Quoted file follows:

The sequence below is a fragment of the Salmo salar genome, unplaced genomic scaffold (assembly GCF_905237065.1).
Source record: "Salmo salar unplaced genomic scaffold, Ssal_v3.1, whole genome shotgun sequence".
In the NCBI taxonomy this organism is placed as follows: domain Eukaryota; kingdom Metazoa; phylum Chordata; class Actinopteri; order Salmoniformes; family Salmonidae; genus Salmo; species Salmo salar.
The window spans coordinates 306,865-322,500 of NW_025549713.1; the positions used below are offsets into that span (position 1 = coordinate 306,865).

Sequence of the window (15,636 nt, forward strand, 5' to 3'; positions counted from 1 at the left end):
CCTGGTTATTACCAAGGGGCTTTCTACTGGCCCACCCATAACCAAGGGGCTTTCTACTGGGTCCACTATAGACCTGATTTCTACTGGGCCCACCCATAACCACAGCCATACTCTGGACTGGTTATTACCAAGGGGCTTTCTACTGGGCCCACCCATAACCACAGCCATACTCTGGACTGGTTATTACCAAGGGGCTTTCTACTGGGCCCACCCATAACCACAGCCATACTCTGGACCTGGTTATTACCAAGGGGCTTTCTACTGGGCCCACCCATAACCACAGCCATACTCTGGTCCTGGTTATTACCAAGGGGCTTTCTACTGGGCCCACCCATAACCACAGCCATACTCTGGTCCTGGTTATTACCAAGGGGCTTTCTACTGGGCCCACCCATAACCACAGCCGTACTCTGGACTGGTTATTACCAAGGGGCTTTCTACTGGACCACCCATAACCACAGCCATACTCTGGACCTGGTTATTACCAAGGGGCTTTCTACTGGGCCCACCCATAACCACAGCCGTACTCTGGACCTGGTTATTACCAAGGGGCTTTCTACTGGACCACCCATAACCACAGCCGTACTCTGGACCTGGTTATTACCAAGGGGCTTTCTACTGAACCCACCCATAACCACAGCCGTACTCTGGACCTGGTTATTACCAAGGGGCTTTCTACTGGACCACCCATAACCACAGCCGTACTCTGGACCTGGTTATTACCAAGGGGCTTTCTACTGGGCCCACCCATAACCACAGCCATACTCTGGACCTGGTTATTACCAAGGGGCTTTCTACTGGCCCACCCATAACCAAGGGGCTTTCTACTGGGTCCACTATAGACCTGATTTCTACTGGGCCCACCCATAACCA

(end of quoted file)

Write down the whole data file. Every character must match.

The sequence below is a fragment of the Salmo salar genome, unplaced genomic scaffold (assembly GCF_905237065.1).
Source record: "Salmo salar unplaced genomic scaffold, Ssal_v3.1, whole genome shotgun sequence".
In the NCBI taxonomy this organism is placed as follows: domain Eukaryota; kingdom Metazoa; phylum Chordata; class Actinopteri; order Salmoniformes; family Salmonidae; genus Salmo; species Salmo salar.
The window spans coordinates 306,865-322,500 of NW_025549713.1; the positions used below are offsets into that span (position 1 = coordinate 306,865).

Sequence of the window (15,636 nt, forward strand, 5' to 3'; positions counted from 1 at the left end):
CCTGGTTATTACCAAGGGGCTTTCTACTGGCCCACCCATAACCAAGGGGCTTTCTACTGGGTCCACTATAGACCTGATTTCTACTGGGCCCACCCATAACCACAGCCATACTCTGGACTGGTTATTACCAAGGGGCTTTCTACTGGGCCCACCCATAACCACAGCCATACTCTGGACTGGTTATTACCAAGGGGCTTTCTACTGGGCCCACCCATAACCACAGCCATACTCTGGACCTGGTTATTACCAAGGGGCTTTCTACTGGGCCCACCCATAACCACAGCCATACTCTGGTCCTGGTTATTACCAAGGGGCTTTCTACTGGGCCCACCCATAACCACAGCCATACTCTGGTCCTGGTTATTACCAAGGGGCTTTCTACTGGGCCCACCCATAACCACAGCCGTACTCTGGACTGGTTATTACCAAGGGGCTTTCTACTGGACCACCCATAACCACAGCCATACTCTGGACCTGGTTATTACCAAGGGGCTTTCTACTGGGCCCACCCATAACCACAGCCGTACTCTGGACCTGGTTATTACCAAGGGGCTTTCTACTGGACCACCCATAACCACAGCCGTACTCTGGACCTGGTTATTACCAAGGGGCTTTCTACTGAACCCACCCATAACCACAGCCGTACTCTGGACCTGGTTATTACCAAGGGGCTTTCTACTGGACCACCCATAACCACAGCCGTACTCTGGACCTGGTTATTACCAAGGGGCTTTCTACTGGGCCCACCCATAACCACAGCCATACTCTGGACCTGGTTATTACCAAGGGGCTTTCTACTGGCCCACCCATAACCAAGGGGCTTTCTACTGGGTCCACTATAGACCTGATTTCTACTGGGCCCACCCATAACCA